- Ask questions
Make sure you have done your due diligence to find answers on your own but asking questions at the proper time and of the appropriate person is crucial to being well-rounded in your corporate and job-specific knowledge. Just don’t forget to also be a good listener!
- Be Social
Taking an interest in your peers goes a really long way in building valuable relationships in the workplace, which makes the job more enjoyable. Developing a few friends that you can socialize with outside of work can ease the stress of the job, also. Don’t forget that starting with who you know is what helps us build professional connections.
- Exhibit your work ethic
This tip may be a no-brainer but show up every day and do your best work. You will earn a reputation for being a hard worker who gets results, and that can open up future opportunities.
- Be collaborative
Some people prefer to work alone, and some people like to get all the credit for the team’s work. Instead, truly come to the table with a mindset of working together for the greater good. Be open to others’ ideas and identify how you can best contribute to ensuring everyone looks good at the end of a project.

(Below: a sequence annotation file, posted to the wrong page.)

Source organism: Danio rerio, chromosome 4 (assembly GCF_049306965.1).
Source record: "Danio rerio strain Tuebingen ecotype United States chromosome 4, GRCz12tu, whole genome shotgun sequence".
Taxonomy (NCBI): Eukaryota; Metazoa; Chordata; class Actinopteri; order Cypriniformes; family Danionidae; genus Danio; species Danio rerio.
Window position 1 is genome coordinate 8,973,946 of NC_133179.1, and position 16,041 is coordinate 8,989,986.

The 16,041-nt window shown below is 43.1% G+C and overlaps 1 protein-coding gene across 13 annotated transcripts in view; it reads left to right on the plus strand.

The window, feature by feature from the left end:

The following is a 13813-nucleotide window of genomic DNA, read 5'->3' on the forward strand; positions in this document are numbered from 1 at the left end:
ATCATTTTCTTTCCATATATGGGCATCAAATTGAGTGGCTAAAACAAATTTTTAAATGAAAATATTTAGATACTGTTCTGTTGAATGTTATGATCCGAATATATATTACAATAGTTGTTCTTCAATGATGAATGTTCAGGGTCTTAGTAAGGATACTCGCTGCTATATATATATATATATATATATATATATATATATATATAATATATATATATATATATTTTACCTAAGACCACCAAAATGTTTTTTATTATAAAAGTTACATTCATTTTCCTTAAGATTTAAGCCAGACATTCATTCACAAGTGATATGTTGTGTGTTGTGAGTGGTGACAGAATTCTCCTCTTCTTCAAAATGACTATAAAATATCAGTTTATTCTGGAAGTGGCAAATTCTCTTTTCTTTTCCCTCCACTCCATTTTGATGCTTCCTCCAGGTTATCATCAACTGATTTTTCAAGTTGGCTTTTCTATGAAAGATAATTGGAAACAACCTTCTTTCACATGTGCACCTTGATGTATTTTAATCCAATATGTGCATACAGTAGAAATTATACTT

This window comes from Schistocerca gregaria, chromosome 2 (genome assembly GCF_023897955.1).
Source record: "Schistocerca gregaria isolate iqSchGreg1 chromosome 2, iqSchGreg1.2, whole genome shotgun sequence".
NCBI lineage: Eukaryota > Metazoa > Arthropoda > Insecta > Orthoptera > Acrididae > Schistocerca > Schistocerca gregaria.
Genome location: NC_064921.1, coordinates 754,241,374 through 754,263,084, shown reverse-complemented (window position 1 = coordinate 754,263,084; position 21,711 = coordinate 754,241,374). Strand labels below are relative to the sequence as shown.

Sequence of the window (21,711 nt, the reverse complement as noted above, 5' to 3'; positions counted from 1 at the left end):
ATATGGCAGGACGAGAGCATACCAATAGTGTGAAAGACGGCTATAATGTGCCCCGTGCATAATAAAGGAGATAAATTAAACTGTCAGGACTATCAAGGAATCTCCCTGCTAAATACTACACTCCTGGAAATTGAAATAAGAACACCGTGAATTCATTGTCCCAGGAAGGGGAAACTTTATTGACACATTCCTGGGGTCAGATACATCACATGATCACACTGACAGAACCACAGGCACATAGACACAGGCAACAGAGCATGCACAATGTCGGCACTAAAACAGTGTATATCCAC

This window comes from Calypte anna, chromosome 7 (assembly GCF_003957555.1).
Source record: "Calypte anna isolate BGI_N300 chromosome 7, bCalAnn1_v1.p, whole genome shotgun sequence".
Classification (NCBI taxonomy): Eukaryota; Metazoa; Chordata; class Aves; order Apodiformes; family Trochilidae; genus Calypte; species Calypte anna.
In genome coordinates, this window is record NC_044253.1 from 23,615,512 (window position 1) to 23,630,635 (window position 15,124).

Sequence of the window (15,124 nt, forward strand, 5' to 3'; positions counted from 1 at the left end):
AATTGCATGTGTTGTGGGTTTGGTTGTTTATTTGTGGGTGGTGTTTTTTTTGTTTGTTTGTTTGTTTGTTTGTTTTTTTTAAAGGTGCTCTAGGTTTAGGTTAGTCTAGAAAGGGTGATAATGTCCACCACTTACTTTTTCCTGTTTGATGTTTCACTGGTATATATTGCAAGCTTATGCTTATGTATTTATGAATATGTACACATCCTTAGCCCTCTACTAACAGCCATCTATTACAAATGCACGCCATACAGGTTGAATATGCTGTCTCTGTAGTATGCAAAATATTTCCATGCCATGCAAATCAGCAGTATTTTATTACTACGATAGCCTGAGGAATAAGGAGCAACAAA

- Set boundaries
Making an impression is important, and sometimes you’ll have to go the extra mile to do it. However, you will want to assess early whether the expectations of your time and energy are realistic. Decide what your limits are and set healthy boundaries sooner rather than later so you can maintain your own well-being.
Develop your Career
Whether you take advantage of available company training or seek professional development outside of work, there are a number of ways you can develop your career.
- Challenge yourself
Within your organization, you should volunteer for a project that will stretch your skills and showcase your abilities.
- Assess your values and goals
A method for career advancement is taking a self-assessment. Career assessments help you analyze the critical areas that make up who you are. A self-assessment of your values, interests, personality, and aptitude gives you the courage and confidence to advance your career.
- Further your education
An excellent way to keep learning and growing is to enroll in an online degree program. Those who are serious about long-term success and career advancement generally pursue a bachelors or master’s degree. This is important if you want to keep yourself at the forefront when your supervisor is thinking about succession planning.
Our tips on starting on new job will help calm your new-job jitters and give you the confidence you need to rock it from day one. As you settle into your new role, keep thinking about your future. Ottawa University’s accelerated online degrees are the perfect start for career advancement. In addition to online, we’re conveniently located in Kansas City, Milwaukee, and Phoenix. Call us today!